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Today’s News - Wednesday, August 19, 2009

•   A look at local rebuilding efforts in New Orleans that may not be the fastest or cheapest way to go, but they're working - and could be models for recovery from future disasters anywhere.

•   A call to stop mourning the decline of traditional British high streets and return "sacrosanct employment space back to its natural use as residential accommodation."

•   Forgey is only half-heartened by "a grand collaborative effort" to revive the National Mall and D.C.'s city center: alas, the vision falls short.

•   An ancient Silk Road city in China faces an onslaught of bulldozers; some cheer, some fear.

•   Dittmar defends Prince Charles: his foundation is not trying to dictate design, but he "speaks for most people's ideas about buildings, towns and cities, and architects can't stand that."

•   Meanwhile, Chelsea Barracks residents voice concern about modernist architects on the new shortlist.

•   OMA's Commonwealth Institute plans "significantly reduced" (should we have expected otherwise?).

•   SWA Group's big win for 2010 Guangzhou Asian Games gets bigger.

•   Anderton chats it up with an L.A. architect who goes on an Abu Dhabi version of "The Apprentice"; the co-writer of "(500) Days of Summer"; and a historian who talks about the secret history of the 100-year-old Santa Monica Pier.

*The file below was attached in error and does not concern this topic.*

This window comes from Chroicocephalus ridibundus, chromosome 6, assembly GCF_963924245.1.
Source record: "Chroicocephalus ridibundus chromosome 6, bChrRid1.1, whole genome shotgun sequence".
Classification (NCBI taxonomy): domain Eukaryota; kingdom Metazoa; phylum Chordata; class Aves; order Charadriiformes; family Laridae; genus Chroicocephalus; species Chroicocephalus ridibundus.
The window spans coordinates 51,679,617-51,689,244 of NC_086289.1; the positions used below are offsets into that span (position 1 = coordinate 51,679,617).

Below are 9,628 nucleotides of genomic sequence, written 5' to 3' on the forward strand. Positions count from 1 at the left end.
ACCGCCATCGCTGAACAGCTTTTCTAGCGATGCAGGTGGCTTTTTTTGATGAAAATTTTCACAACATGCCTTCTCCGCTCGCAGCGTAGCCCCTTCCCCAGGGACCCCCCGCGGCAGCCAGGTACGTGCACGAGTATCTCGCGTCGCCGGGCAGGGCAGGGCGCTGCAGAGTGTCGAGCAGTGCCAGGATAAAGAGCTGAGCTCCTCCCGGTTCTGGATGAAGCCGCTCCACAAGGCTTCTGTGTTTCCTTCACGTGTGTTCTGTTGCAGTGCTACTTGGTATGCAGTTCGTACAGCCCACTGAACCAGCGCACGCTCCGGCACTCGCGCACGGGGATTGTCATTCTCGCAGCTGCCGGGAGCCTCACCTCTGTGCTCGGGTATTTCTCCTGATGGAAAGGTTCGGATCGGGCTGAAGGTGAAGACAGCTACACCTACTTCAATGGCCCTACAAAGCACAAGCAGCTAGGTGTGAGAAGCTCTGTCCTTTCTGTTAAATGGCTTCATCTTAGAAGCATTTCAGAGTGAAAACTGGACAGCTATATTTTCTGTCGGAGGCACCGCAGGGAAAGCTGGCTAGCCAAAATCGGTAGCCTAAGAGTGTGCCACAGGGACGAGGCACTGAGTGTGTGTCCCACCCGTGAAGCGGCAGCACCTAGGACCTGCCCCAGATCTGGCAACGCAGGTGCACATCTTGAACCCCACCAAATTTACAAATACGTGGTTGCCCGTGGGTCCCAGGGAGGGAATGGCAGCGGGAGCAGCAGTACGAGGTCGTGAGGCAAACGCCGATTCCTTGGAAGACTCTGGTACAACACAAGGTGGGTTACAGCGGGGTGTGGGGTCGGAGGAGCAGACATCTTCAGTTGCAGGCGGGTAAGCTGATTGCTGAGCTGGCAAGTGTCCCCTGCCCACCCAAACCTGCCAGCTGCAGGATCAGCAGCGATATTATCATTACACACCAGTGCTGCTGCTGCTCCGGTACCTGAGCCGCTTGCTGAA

•   Kamin cheers the return of two Sullivan facades in Chicago's Loop.

•   FLW's Guggenheim might never have happened without the intervention of an unlikely champion: Robert Moses: "Damn it, get a permit for Frank, I don't care how many laws you have to break."

•   How Wright's love of the automobile inspired his architecture.

•   Deadline reminder: Google/Guggenheim Design It: Shelter Competition closes this Sunday.

•   We couldn't resist: Glancey waxes oh-so-poetic about Lego.

•   de Botton named Heathrow Airport's writer-in-residence (he'd like to do same in a nuclear power plant).

•   Floating around NYC is an experiment in self-sustaining community living and artistry: an eco- and art-friendly sphere.



  


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